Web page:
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TATT weighingAndroid Box ban
Approximately $300,000 worth of possible tax revenue to the Government is being lost on a yearly basis because customers are buying Android boxes instead of becoming paid television subscribers, DirecTV general manager Bernard Pantin says. He estimates there could be as many as 80,000 Android boxes currently in the country.
Pantin made the claim at a conference titled " Intellectual Property Rights Enforcement: Video Content Piracy" hosted by Alianza at the Hyatt Regency, Port-of-Spain, yesterday.
Android boxes allow users to stream content from the Internet and are sold with pre-installed software which sometimes allow content to be streamed illegally. And this piracy is where the problem lies. The boxes can be purchased at some retail stores around the country and their prevalence is said to be impacting the revenue for subscription television, which has been dwindling in recent times.
Annie Baldeo, of the Telecommunications Authority of Trinidad and Tobago (TATT), said revenue for paid television fell from $183 million in the last quarter of 2016 to $164 million in the first quarter of 2017. One of the reasons for the declining revenue was the increase in Android box usage, Baldeo said.
"There is a new free kid in town - the Android boxes, you never have to pay another monthly fee in your life, you are getting something fully loaded, all red flags if somebody is offering you that," Pantin pointed out.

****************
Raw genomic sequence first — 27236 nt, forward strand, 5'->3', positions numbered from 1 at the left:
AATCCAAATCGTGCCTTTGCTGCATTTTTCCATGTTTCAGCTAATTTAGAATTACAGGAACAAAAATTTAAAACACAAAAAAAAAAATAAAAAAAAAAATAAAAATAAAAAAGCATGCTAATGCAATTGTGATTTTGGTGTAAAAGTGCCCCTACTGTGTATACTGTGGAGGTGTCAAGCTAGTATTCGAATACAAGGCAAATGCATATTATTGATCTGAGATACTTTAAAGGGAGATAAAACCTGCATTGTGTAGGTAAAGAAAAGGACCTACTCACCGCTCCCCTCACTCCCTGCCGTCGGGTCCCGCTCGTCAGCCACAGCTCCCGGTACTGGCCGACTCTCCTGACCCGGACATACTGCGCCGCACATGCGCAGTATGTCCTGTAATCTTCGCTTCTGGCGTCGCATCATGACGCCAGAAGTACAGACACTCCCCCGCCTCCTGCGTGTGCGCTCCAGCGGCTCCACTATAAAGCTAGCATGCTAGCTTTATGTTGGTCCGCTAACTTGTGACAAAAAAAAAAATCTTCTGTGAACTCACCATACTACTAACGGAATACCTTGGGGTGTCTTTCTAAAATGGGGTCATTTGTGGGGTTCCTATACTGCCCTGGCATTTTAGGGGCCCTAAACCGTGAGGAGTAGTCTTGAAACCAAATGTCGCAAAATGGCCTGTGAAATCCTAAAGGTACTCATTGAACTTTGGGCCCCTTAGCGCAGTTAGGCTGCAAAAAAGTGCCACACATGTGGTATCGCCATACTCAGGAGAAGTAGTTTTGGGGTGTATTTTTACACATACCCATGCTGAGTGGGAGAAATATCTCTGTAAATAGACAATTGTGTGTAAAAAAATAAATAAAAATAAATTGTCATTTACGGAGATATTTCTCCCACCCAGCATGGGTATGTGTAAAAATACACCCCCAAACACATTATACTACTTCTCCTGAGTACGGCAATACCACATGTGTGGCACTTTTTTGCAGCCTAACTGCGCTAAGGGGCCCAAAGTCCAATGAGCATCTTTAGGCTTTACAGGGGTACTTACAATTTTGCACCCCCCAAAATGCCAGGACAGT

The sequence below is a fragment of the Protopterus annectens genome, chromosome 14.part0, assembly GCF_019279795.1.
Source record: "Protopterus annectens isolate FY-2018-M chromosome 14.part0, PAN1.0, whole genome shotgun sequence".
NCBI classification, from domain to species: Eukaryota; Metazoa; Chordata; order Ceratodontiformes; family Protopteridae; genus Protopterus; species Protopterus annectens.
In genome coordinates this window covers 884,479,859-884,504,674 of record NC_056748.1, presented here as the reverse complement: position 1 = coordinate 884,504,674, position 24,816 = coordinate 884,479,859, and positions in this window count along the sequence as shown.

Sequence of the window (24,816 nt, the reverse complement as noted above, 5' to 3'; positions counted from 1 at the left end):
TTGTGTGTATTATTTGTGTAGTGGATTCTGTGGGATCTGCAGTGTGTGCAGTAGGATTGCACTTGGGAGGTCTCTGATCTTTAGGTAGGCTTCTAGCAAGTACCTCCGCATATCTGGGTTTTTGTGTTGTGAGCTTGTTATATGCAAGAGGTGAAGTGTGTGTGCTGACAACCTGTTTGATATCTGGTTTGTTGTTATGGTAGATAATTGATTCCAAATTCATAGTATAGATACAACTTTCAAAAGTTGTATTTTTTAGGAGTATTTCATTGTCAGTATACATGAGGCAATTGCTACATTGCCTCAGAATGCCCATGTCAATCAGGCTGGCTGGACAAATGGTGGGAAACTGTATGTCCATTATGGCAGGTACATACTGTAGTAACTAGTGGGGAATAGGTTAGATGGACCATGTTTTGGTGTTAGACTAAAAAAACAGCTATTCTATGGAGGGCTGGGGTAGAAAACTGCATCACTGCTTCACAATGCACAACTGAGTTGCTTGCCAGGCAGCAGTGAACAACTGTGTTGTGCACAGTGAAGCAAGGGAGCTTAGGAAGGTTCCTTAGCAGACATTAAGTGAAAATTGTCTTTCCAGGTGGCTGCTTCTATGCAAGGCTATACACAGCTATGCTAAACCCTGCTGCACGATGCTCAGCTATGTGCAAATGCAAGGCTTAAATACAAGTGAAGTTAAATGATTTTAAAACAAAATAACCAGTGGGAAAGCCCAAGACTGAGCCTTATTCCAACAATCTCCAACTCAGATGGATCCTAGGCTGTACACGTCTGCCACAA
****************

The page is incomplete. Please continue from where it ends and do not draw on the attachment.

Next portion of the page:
Corporate Vice President of HB Latin America Group Javier Figueras agreed with Pantin about the rise of the Anroid boxes and the new frontier being explored by pirates.
"People are paying for services and not knowing how long it will last. It is true there are many Android boxes, there are many people paying for that but they don't know how long it will last and for which distributors are not even paying a penny, such as companies like Novo, in this country pushing the Android box and pushing services that are totally illegal," Figueras said.
Figueras said piracy is a very serious topic which affects all.
"Piracy oftentimes goes hand in hand with illegal activities such as drug trafficking, weapons, money laundering that affects the country," he said, adding piracy is not the "victimless crime" that many believe it is.
TATT's Karel Douglas said the authority will begin consultations for the regulation of Android boxes next week.
"We have persons in the industry question the importation and the sale of these devices and how it threatens the livelihood of many providers, we have had small cable tv broadcasters indicate that Android boxes have destroyed their business and they are opting out of the subscription television market," Douglas said.
"We have been asked time and time again what is TATT the regulator doing about these devices and why is it that we the regulator is allowing Android boxes to be openly imported and sold to the public at the expense of the industry. Well, we have heard you and the authority will soon begin the process of holding consultations on the issue of Android boxes."
One avenue that is being proposed to address the issue is the possible banning of Android boxes being imported into the country. TATT has already drafted a consultation paper which is to be published by June 25.
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